Hole in the Wall Provincial Park: A Hidden Treasure
by Sheri Connolly
Skunked the previous day from finding Hole in the Wall Provincial Park, my work partner and I grabbed GPS coordinates and a detailed description of the roadâ€™s bends from a supervisor and set off to slalom through coal, logging and other quad-laden pickups down the Sukunka Forest Service Road.
Straight stretch, bend, culvert. Ah hah! Throwing our pickup into park, weÂ leaped out andÂ Â bounded up the now-obvious and admittedly well-trodden trail with cameras and empty water bottles in hand to the spring at the base of a blue-gray rock wall. Lush vegetation surrounded the feature as spring water bubbled up from underground caves.
Devilâ€™s club tickled our bums, moss covered rocks threatened to send us swimming, the sheer size and volume of water was overwhelming as we stooped to fill any empty vessels we could find in our truck.
Established in 2000 and unfortunate victim of BC Parks, Hole in the Wallâ€™s resurgence spring emerging from a limestone wall is not signposted aside from a well-hidden, faded, brown Provincial Park Boundary sign kilometres and kilometres ahead of the 40 meter trail at 50.5 kilometer off the potholed Sukunka, a mere 25 kilometer drive south of Chetwynd, British Columbia on Highway 29.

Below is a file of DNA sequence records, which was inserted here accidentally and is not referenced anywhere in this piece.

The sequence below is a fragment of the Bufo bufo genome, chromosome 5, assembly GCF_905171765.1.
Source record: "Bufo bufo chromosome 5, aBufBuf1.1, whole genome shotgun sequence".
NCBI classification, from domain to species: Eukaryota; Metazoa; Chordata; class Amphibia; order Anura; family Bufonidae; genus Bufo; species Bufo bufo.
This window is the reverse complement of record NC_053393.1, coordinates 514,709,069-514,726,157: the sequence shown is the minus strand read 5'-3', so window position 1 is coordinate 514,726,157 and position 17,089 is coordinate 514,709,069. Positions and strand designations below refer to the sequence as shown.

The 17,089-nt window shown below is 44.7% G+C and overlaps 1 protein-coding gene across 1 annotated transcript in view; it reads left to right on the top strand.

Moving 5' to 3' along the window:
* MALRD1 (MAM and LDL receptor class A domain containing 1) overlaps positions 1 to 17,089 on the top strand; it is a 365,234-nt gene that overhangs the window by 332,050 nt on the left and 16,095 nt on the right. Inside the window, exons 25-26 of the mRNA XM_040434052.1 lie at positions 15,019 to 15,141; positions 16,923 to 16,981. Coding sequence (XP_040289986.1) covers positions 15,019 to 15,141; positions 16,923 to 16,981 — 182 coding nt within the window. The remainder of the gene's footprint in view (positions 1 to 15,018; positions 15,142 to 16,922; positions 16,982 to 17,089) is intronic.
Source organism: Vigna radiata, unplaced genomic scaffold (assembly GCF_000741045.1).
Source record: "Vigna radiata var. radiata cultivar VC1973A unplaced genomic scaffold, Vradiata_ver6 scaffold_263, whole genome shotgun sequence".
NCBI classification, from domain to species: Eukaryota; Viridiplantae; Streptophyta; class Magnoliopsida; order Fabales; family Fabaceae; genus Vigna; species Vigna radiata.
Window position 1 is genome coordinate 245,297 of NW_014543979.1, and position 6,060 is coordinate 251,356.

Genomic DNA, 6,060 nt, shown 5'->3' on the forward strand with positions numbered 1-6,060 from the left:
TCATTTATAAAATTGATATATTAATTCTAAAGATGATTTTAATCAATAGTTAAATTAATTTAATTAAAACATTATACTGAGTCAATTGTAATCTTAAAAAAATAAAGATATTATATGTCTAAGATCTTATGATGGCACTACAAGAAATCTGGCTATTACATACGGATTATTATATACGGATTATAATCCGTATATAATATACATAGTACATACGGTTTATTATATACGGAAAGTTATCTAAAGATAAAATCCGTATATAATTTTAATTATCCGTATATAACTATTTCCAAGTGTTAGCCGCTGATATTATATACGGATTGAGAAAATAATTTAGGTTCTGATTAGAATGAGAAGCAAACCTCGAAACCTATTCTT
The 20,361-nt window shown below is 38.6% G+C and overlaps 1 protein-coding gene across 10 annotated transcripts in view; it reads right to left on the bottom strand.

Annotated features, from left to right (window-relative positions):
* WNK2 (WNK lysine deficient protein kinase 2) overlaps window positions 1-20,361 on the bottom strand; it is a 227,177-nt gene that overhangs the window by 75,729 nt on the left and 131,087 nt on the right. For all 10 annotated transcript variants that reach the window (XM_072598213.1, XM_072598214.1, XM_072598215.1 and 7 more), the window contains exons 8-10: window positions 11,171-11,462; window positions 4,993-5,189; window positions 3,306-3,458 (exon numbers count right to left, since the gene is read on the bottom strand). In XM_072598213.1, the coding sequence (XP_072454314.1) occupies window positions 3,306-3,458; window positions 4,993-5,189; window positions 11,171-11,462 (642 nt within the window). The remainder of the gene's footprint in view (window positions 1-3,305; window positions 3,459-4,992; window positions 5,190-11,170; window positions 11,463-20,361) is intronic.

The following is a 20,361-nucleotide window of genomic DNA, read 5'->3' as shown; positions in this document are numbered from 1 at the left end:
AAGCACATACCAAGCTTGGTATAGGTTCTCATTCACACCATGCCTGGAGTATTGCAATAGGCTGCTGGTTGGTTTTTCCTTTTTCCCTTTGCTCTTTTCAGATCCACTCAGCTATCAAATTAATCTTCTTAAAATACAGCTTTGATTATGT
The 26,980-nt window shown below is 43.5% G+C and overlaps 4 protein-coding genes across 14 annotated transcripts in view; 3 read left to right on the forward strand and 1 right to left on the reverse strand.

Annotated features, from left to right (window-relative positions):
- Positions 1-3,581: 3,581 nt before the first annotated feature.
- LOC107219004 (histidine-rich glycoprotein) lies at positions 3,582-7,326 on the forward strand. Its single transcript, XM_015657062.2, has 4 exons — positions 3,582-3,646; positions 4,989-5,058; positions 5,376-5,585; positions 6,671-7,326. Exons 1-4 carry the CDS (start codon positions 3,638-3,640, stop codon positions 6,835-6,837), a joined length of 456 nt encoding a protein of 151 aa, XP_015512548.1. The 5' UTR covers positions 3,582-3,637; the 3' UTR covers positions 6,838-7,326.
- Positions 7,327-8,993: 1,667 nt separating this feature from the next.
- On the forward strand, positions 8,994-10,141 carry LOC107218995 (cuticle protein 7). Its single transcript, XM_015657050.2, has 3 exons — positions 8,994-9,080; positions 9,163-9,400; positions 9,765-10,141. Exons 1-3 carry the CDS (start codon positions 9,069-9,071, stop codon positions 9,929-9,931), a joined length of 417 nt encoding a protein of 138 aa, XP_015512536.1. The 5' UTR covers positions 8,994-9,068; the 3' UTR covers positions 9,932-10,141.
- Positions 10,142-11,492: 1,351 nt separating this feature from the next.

As summer plans are being solidified, consider a visit to B.C.â€™s Peace country. Dinosaurs, waterfalls taller than Niagara, outstanding hiking, superb fishing and hunting, and hidden, hard-to-reach-but-worth-the-effort gems like Hole in the Wall are waiting.
Posted: May 28th, 2012 under Connolly, King's Alumni.
Tags: British Columbia, Chetwynd, forestry, geology, Hole in the Wall Provincial Park, spring, Sukunka Forest Service Road, summer, underground spring